Sports are a microcosm of society, and like society, it seems that today more than ever, parents are overly involved in their kids’ lives. My coaching counterparts refer to many of these parents as “helicopters”, because they are constantly hovering around. Kids need to learn to make decisions for themselves, and know that those decisions have consequences, both good and bad. By giving them that responsibility, mistakes will get made. That is how they learn. Hockey is a perfect environment for those lessons to take place. We shouldn’t take that away from them by constantly making decisions for them and not letting them try to handle their own problems.

            As far as any type of sexual misconduct issues, I think there are already mechanisms in place to handle this. First, all coaches and team personnel have a yearly background check. MAHA and USA Hockey should be roundly applauded for this. Secondly, it is our organization’s policy that no coach should ever be alone with a player. In my opinion, this might be more for the coach’s protection than the player. By following this simple protocol, the player is obviously kept out of a potential bad situation, and a coach is never in a position where he could be wrongly accused of misdeeds and have to defend himself.

            Furthermore, all of the potential issues mentioned above have already been addressed through the Code of Conduct form, which every participant signs, and the STAR form, which is signed by every adult. While some may view these as worth no more than the paper they are written on, I think that each coach has the responsibility to uphold these agreements on his team. If he refuses to do so, then he should not be coaching.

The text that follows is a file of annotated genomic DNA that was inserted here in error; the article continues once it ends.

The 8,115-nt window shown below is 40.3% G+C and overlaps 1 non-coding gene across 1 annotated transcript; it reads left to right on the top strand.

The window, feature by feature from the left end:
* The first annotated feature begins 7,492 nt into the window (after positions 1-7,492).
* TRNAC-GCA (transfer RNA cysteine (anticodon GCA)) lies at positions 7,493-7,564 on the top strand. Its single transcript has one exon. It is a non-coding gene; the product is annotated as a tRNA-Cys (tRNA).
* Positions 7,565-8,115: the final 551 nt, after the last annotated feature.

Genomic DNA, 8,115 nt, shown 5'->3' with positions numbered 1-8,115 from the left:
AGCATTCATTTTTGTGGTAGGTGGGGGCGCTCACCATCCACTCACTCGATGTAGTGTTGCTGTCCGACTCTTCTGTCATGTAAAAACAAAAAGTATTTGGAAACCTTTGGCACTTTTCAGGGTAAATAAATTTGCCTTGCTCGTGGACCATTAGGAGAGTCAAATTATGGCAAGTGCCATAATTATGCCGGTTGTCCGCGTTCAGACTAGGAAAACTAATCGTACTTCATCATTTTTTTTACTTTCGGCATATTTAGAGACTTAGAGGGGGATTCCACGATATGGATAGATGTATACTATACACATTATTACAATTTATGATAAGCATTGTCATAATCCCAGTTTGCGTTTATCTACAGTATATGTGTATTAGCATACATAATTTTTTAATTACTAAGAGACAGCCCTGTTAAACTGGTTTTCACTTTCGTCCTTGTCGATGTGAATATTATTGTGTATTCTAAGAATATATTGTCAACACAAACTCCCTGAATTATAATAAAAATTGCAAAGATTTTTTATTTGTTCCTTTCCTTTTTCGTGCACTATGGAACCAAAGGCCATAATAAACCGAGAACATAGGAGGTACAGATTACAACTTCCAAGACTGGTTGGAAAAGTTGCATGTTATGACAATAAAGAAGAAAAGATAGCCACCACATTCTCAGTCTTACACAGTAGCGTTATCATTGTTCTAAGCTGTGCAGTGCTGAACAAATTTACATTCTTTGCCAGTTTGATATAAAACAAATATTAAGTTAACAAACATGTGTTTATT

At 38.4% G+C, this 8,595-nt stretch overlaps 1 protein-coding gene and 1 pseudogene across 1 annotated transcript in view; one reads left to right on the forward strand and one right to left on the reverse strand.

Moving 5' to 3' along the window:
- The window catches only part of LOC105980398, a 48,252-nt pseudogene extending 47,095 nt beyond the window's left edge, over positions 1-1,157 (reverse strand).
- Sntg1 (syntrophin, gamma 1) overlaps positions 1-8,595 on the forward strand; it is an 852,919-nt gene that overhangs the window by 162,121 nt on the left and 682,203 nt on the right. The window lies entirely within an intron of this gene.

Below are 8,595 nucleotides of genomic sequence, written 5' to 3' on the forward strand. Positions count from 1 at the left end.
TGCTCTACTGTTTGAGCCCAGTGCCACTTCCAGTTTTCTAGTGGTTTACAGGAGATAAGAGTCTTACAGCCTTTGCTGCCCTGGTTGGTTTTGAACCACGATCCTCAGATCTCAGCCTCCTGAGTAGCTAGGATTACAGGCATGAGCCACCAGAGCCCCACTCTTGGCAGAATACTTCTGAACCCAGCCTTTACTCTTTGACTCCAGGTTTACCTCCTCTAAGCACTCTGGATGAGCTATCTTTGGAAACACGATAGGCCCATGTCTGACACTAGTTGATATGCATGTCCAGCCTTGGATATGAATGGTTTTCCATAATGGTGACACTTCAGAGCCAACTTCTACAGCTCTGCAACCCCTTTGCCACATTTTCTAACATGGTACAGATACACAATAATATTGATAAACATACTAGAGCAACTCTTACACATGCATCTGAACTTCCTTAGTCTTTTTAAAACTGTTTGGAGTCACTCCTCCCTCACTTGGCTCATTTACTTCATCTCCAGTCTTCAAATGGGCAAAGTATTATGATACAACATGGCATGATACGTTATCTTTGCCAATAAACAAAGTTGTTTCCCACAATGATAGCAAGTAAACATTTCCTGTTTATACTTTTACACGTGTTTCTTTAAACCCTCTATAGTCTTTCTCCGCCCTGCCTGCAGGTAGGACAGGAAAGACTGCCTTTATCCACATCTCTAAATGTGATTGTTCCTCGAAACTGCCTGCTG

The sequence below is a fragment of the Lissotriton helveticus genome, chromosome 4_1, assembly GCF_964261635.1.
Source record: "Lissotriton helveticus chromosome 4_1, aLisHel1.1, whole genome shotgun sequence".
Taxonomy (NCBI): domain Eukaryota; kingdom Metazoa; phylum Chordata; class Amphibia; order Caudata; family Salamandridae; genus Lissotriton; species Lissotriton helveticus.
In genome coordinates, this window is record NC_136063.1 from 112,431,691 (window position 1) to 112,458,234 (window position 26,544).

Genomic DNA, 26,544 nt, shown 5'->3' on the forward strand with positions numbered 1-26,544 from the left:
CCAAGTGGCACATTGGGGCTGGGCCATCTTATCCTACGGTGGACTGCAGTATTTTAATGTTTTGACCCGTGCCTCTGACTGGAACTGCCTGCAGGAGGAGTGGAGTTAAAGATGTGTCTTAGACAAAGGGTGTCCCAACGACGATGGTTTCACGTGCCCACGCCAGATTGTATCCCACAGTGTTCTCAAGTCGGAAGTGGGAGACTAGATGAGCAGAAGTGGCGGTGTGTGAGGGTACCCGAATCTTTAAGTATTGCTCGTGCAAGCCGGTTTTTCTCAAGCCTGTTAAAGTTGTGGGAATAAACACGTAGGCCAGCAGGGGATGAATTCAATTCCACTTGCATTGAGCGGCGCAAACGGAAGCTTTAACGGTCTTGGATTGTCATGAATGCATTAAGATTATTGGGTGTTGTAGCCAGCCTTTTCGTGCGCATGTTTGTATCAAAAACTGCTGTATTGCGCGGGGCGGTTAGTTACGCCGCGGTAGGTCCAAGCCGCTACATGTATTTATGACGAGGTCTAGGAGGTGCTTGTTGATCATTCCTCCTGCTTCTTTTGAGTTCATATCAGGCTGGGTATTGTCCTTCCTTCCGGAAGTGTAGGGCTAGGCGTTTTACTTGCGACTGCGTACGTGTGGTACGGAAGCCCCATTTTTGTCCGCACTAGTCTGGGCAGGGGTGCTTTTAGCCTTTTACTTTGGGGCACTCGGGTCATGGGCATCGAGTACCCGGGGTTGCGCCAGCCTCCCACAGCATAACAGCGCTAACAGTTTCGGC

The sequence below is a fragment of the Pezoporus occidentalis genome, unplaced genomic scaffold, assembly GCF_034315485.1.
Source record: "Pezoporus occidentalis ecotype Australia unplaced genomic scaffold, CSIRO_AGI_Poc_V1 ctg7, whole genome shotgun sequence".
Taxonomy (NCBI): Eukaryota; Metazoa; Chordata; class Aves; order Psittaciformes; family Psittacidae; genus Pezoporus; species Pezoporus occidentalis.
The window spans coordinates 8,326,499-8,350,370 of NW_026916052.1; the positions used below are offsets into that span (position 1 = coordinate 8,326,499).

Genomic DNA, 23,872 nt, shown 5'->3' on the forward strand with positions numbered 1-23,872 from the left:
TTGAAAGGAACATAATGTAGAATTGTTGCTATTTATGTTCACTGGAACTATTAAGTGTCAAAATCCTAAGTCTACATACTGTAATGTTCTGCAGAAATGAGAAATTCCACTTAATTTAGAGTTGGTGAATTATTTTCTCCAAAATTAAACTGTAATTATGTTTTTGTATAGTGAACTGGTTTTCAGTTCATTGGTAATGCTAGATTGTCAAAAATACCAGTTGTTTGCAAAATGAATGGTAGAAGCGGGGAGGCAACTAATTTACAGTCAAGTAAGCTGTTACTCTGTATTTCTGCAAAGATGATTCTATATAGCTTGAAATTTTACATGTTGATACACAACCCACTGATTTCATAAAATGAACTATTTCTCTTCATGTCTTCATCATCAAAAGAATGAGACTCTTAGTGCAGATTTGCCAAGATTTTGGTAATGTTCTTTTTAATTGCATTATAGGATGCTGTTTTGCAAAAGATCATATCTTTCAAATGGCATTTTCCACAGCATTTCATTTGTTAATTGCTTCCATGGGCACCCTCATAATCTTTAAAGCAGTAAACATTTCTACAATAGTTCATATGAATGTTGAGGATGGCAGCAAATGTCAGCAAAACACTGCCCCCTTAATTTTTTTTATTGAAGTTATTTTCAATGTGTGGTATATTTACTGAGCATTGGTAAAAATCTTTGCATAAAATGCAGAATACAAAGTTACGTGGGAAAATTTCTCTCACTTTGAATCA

Finally, how is this policy going to be enforced? What are the penalties for a coach not following the policy? Who is going to monitor it? I don’t think this was fully thought out by USA Hockey, and has the potential to cause some significant problems in trying to implement it.

            Make no mistake, each issue this new policy is meant to address is a serious one, and should be treated as such. However, I think mandating that an adult be in the locker room at all times is too extreme, and equates to society having a cop on every corner. It is both impractical and unnecessary. Address the root causes of problems, create the right environment and structure, and most of the problems will be non-existent.

What do you think? Leave me a comment below.


About seeingtheice

Director of Hockey Operations for Suburban Sports Group
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One Response to My Response to USA Hockey’s Locker Room Policy

  1. Anthony Brown says:

    In our area- direct monitoring was defined as the hall outside of the locker room.
    This came through local high school and USA hockey reps.
    With the Penn State and syracuse University scandals in our midst- i cannot fathom how anyone would demand or want to be in the locker room, anyway.